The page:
Competition in the single cup brewing system market was increasing as

Competition in the single cup brewing system market

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Competition in the single-cup brewing system market was increasing, as relatively low barriers to entry encouraged new competitors to enter the market, particularly with typically lower-cost brewers that brewed coffee packaged in nonpatented pods. Many current and potential competitors had substantially greater financial, marketing, and operating resources versus Keurig. According to Keurig, their primary competitors were Flavia Beverage Systems (manufactured by Mars), the Tassimo beverage system (manufactured and marketed by Kraft), the Senso brewing system (manufactured and marketed by Philips and Sara Lee), and a number of additional single-cup brewing systems and brands. Kraft’s Tassimo system was made primarily for at-home use, while the Mars’s Flavia system targeted offices. A January 2009 Consumer Reports article on coffeemakers covered pod machines. The article stated, “With pod machines, you simply drop in a sealed packet of coffee—no grinding, no scooping, and no mess. But many lock you into the company’s coffee, which tends to be pricey, and the results have been unimpressive.” According to Consumer Reports, “Cuisinart’s Cup-O-Matic SS-1, $200, did best among the pod models tested. It took standard pods or your own grind and lets you pick regular or bold in five cup sizes. It was reasonably quick: about three minutes for the first cup,
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one minute thereafter. But the model occasionally leaked extra water into the cup, diluting the coffee.” Consumer Reports also tested the Keurig Breville BKC600XL, $300. Consumer Reports commented that the Keurig machine, “accepts any K-cup as well as loose coffee grounds. It was fairly quiet but that first cup takes almost four minutes.” Consumer Reports recommended, “If you want coffee for one in a hurry and you insist on the neatness and convenience of a pod machine, consider the Cuisinart for its flexibility and speed. Otherwise, we recommend our top-scoring to-go model, the Melitta Take2 ME2TM. It’s quick, brewed superbly, and costs just $25.” The History of Keurig Named for the Dutch word for excellence, Keurig was launched in 1990 by Peter Dragone and John Sylvan, with the belief that coffee should always be served fresh, whether at home or at the office, just as in a gourmet coffeehouse. Dragone and Sylvan noticed that people were leaving the office in search of a fresh cup of coffee and asked themselves, “Why do we brew coffee by the pot when we drink it by the cup?” From this question, the revolutionary concept of Keurig K-Cup portion pack brewing was born. In 1994 Keurig secured a patent and came up with a prototype. Two venture capital firms kicked in $1 million and gave Dragone and Sylvan one year to prepare a model for mass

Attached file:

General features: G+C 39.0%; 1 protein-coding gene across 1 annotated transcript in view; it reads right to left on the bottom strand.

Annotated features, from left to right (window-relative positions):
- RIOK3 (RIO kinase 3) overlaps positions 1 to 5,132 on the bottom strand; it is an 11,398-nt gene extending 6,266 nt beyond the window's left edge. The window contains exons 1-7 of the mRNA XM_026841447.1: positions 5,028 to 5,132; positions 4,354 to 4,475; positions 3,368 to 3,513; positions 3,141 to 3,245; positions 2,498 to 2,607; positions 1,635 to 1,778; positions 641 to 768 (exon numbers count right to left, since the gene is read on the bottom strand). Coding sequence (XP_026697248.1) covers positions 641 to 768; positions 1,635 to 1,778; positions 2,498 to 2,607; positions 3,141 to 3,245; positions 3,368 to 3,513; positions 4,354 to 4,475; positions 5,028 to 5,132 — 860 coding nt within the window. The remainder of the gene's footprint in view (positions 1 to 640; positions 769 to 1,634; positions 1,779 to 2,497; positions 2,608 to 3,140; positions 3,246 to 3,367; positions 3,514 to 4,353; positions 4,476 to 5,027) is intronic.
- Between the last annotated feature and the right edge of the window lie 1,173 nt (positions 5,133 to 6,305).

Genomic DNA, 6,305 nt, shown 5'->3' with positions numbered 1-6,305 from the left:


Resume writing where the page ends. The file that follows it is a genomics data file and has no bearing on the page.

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production. When they missed that deadline, the venture capitalists offered more money but demanded that Nick Lazaris, a veteran executive who once served as chief of staff to West Virginia Governor (now Senator) Jay Rockefeller, be brought on. In 1998, after eight years of development, Keurig
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  • Spring '16
  • Harry Purcell

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